My cat is a hunter. You can see it in her eyes. She plays fetch considerably better than the dog and seems to enjoy playing with her “kill” – throwing it up in the air, batting it around and pouncing on it – long after it is “dead.” If we forget to clean up her toys before bedtime, her prowess invades the night. For such a tiny cat, she can meow at almost deafening volumes.
Typical with any hunter, she loves anything meaty and has recently even begun fighting for a share of the dog’s morning pate. For the cat, if the dog gets pate, she should too. It’s only fair. After all, she takes medicine daily too.
The dog, on the other hand, has become increasingly stubborn when it comes to her meals. Because of her arthritis medication and kidney problems, she gets a small amount of pate mixed into dry dog food so we can hide the pills within it. She won’t eat them unless they are (well-)hidden. Now, it seems that she won’t eat any (dry) dog food unless some meat pate is added. She has taken to crying at night trying to get us to add the pate to her dry dog food evening meal. Mind you she’s 14, but seriously?
Returning to the cat (since I’ve already written here about the dog), I have to say that I am often speechless at how she hunts. If you didn’t know that she’s 12 or (maybe) 13, then you’d think she was 6 months old. She still plays like a kitten: she surely doesn’t act her age! In fact, her running, jumping and leaping borders on crazy quite often.
Nowadays, the only thing that slows her down is her asthma. Whenever an attack occurs, she wheezes and coughs and struggles mightily to breath. Sometimes I wonder if it’ll stop. It is to the point that, depending on the season, she has an attack every other play session or so. The huntress can’t hunt like she used to.
Their aging process and its accompanying ailments has also shown me just how much animals feel pain. I was aware before, but seeing my loved ones suffer has deepened that awareness in ways I’m only just beginning to understand.
I look at my Jewish tradition now with new eyes. Jewish teachings on the treatment of animala, are quite contradictory (and filled with patriarchal notions of masculinity and meat eating as well as kingly, warrior gods and power-over, which is a topic for another blog). I’m just going to mention a few of the teachings. Ending the suffering of animals is a mitzvah. Likewise, working animals should also rest on Shabbat. In addition, the Torah teaches us that originally we were vegans (Genesis/Bereshit 1:29) and that that is the preferred lifestyle, but we’ve been given permission to eat meat (Genesis/Bereshit 9:3) as well as the proper instructions on what types of animals are kosher/acceptable (Duet./Devarim 14) and unacceptable forms of preparation (Exodus/Shemot 23:19). The Torah even requires the slaughter of animals for personal atonement as well as ritual purposes in temple worship. Luckily, since the temple doesn’t exist anymore, these rules don’t apply.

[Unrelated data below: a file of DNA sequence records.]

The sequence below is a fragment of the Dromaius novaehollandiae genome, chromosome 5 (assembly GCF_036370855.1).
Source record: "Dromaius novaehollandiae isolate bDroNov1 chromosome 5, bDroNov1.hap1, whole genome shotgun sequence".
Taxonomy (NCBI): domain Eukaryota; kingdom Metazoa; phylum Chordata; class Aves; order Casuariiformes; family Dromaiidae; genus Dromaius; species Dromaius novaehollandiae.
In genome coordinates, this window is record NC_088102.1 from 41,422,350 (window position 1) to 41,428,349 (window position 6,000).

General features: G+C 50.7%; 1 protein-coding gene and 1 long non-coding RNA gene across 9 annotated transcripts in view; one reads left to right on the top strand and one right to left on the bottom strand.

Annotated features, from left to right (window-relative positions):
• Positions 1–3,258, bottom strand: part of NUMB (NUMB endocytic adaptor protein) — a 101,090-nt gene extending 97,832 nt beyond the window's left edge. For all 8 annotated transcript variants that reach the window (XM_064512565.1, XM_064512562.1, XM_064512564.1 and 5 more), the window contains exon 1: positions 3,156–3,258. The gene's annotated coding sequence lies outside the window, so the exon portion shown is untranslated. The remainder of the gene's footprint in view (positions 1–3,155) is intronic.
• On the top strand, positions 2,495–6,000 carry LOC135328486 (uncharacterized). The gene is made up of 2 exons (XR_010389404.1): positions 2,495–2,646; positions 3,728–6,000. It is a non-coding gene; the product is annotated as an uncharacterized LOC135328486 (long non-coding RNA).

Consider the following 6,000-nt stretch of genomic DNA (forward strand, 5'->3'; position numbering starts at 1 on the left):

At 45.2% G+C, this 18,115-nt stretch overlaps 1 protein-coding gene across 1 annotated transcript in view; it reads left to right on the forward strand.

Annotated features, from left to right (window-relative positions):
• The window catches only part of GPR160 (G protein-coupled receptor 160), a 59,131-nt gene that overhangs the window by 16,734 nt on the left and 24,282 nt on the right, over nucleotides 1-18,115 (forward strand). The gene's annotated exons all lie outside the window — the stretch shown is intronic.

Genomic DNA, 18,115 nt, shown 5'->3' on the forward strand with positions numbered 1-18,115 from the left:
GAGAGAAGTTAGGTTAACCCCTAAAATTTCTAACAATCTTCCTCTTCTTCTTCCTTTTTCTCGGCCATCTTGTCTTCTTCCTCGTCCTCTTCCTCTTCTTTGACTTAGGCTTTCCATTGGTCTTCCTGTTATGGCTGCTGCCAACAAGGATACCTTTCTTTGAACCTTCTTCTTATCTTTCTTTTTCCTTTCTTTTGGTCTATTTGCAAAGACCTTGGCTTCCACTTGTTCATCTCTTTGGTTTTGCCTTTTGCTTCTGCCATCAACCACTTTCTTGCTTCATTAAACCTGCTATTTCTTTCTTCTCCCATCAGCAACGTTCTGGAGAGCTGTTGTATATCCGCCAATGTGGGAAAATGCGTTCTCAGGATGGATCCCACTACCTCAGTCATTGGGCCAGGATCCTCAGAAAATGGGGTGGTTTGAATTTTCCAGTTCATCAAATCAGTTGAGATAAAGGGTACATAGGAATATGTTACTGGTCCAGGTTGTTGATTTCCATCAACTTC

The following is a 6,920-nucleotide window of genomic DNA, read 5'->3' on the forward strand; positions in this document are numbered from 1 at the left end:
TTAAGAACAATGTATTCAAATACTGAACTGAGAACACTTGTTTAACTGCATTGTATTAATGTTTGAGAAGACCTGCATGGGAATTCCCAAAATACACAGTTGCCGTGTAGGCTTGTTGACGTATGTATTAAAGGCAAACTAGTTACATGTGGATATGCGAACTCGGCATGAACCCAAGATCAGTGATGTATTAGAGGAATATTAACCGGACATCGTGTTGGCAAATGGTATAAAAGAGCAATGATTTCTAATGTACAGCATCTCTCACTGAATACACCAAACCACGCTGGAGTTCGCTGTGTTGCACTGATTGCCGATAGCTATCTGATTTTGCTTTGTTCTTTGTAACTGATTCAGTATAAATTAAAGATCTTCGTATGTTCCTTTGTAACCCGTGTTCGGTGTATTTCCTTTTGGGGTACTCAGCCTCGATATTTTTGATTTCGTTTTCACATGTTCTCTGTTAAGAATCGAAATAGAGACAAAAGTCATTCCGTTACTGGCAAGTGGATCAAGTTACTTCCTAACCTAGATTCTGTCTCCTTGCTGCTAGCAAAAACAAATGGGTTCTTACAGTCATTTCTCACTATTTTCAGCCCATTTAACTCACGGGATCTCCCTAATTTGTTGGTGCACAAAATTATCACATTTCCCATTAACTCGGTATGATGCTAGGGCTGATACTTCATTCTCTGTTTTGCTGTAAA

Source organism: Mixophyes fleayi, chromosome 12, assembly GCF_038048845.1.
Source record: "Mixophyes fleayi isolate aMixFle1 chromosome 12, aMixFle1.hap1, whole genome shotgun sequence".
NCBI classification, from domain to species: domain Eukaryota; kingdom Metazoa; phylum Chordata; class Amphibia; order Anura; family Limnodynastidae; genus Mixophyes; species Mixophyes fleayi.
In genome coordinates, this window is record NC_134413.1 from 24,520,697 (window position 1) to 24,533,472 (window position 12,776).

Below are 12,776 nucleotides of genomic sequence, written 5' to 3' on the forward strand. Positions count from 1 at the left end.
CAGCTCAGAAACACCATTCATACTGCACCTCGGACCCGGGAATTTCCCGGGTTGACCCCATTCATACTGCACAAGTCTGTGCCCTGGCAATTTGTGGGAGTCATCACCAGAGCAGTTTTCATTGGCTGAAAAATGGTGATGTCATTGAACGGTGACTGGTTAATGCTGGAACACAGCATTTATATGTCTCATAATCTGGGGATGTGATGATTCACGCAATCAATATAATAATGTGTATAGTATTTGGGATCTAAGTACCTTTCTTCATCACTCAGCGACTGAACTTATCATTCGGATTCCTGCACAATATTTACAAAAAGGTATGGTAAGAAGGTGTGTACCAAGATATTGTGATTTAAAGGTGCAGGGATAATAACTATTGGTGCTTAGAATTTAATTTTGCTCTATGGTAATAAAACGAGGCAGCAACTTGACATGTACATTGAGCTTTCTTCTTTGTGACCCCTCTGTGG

In other words, we are permitted by the Holy One to kill healthy animals to eat. In fact, Jewish tradition says it is only acceptable to eat the meat of healthy animals who would have lived for at least another year if we hadn’t killed them. In a similar vein, many Jewish teachings suggest that ritual slaughter by slitting a fully conscious animal’s throat with a razor sharp knife devoid of nicks or imperfections is the most compassionate and humane way to kill animals for food. It is important for those butchering the animals to see that they are fully conscious. This is supposed to increase mindfulness of the task at hand – that one is ending a life.
At the opposite end of the spectrum, when it comes to pets, Jewish tradition also permits us to operate out of compassion to end the lives of suffering animals. In fact, it is a mitzvah to alleviate suffering. For example, if you struck a deer with your car and there was no hope for its survival, then you should end its misery. But when is suffering too much? How do you know?
When I see my dog slide down the last two steps because her legs gave out again, does it mean her suffering is too much? When the cat has four asthma attacks in a day, is life unbearable? What gives me the right to decide these things for them? Is it my duty? Is compassion and love a good enough reason to take a life?
Why we as Jews don’t follow in the footsteps of Adam and Eve is beyond me. Being vegan seems to be the correct path from a Jewish perspective, since when it comes to animals, we are called to compassion, love and ending suffering. This would, it seems, require us to at the very least not kill or eat animals. Yet, ideally, letting animals be free to live their own lives is even a further step down the moral path.
My pets teach me what it means to be compassionate. They have shown me the path toward veganism as a Jewish response to that compassion. I am immensely grateful.
Ivy Helman, Ph.D. is feminist scholar and faculty member at Charles University and Anglo-American University in Prague, Czech Republic where she teaches a variety of Jewish Studies and Ecofeminist courses.